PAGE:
Maintenance Repair and Overhaul Industry
The aerospace and defense industries have turned MRO into a powerful tool for establishing customer intimacy and surviving fluctuations in turbulent times.
Recession-resilient companies in the aerospace and defense (A&D) industry have mastered a tactic that can provide a valuable model for the new breed of companies—or any manufacturer—worried about budgets cuts.
During the lean defense spending era of the late ‘70s, the A&D industry learned that revenue needs to come from more than government spending. The emergence of the aftermarket service industry saved many A&D contractors from post Vietnam-era budget cut peril.
The “secret weapon” not only paid off, but also produced an unexpected result—the development of a new level of customer intimacy, which helps those service-invested companies coast through challenging economic times both in the ‘70s and through the newest era of recession woes.
The role of service in developing customer loyalty is a valuable lesson that should be studied by any company in any industry that is subject to volatile market conditions. This is now clear: The service operation can be a saving grace.
Looming budget cuts and reductions in defense spending undeniably pose threats to growth for some A&D manufacturers, suppliers and contractors. Any fluctuation in U.S. government spending has a far-reaching ripple effect. Vendors, supply chains and related engineers and contractors worldwide feel the impact when changes in programs, priorities and expectations emanate from Capitol Hill.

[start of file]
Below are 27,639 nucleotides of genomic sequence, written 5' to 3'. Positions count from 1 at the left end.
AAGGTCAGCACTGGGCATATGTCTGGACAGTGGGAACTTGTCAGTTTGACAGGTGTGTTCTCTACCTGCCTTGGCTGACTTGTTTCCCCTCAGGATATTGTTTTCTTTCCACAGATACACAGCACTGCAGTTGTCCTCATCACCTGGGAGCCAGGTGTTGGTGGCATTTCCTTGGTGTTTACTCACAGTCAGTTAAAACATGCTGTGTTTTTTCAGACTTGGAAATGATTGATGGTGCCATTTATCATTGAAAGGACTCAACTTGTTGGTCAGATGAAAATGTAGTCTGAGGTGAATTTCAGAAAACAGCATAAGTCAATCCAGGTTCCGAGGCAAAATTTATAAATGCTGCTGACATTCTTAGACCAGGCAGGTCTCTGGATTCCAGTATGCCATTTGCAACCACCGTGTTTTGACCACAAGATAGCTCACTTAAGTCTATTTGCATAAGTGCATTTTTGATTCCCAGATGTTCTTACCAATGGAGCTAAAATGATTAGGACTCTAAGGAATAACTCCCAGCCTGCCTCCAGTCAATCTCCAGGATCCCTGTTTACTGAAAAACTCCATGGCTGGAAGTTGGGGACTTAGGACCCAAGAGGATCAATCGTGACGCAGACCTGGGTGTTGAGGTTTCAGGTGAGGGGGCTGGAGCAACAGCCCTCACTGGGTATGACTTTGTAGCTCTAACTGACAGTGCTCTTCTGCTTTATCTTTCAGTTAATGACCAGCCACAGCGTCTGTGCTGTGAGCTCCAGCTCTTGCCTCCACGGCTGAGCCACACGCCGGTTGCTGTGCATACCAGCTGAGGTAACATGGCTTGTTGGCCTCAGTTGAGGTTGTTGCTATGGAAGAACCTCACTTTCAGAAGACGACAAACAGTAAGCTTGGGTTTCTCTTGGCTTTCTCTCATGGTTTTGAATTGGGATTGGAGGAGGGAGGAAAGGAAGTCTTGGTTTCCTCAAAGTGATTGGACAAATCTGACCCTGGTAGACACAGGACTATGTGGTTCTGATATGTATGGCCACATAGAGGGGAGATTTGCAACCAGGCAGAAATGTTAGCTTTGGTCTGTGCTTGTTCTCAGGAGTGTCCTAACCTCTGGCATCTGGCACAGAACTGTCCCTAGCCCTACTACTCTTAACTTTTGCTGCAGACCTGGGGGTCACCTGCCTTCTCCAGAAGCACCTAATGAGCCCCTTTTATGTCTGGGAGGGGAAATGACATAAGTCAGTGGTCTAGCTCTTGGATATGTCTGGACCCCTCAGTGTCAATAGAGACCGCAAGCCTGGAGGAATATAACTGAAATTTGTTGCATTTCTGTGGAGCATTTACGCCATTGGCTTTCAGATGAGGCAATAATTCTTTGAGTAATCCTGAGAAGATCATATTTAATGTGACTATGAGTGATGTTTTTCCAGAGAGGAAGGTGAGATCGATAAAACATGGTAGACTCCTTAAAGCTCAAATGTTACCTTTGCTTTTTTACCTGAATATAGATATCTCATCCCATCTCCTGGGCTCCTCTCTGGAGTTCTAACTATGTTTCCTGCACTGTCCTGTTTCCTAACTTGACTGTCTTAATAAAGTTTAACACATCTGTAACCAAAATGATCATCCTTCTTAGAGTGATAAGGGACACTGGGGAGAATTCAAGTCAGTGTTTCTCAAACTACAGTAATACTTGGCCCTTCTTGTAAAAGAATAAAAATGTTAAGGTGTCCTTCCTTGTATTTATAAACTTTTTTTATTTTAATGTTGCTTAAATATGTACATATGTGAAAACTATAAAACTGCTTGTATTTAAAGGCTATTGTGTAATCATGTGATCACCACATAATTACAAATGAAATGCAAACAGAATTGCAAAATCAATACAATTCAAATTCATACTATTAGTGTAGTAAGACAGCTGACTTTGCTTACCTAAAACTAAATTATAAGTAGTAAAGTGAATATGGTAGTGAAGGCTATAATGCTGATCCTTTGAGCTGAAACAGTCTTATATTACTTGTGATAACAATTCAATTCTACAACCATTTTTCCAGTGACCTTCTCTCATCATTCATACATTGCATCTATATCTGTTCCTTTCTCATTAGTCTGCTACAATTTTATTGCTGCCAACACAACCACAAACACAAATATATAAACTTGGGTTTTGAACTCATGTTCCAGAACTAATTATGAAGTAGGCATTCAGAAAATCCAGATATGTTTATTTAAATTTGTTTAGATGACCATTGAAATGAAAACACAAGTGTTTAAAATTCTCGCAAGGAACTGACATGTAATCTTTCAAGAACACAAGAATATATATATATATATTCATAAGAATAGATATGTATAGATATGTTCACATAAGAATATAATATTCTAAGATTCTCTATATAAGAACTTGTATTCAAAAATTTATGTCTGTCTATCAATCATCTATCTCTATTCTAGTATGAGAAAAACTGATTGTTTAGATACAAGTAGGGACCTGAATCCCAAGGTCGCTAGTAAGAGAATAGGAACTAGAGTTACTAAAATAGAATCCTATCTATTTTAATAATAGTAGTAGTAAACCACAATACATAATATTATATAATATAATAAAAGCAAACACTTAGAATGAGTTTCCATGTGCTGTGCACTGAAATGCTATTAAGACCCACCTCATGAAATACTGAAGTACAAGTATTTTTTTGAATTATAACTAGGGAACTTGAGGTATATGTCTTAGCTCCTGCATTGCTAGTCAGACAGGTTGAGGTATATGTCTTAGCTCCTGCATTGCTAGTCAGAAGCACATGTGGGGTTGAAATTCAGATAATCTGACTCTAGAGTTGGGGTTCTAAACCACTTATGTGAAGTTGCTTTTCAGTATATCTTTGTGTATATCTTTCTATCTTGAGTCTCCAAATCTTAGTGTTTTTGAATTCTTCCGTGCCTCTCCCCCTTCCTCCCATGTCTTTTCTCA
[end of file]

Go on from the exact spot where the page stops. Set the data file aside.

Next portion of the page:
This should hardly be a surprise.
Volatility in the A&D industry is inevitable as the influence of politics, world unrest, instability of emerging nations and isolationists’ sentiments and domestic focus swing like a pendulum.
Despite this reality, the powerhouses of the A&D industry survive. Many, in fact, flourish, often thanks to their divisions that provide preventive maintenance, inspections, break-fix repairs or complete system overhauls. After all, when spending for new equipment decreases, service on the old equipment tends to increase.
The companies who have efficient systems in place for managing the service operation will win those MRO (maintenance, repair and overhaul for commercial and defense aircraft) contracts.
Service must be efficient in order to be cost effective and profitable. Because of its complexity and labor intensive operations, the service division must be managed with extreme attention to cost control, technician productivity and streamlined processes.
There is no room for gaps in communication caused by disparate systems, delays due to lack of parts availability or questions around configurations, schematics, components, warranties or program mandates.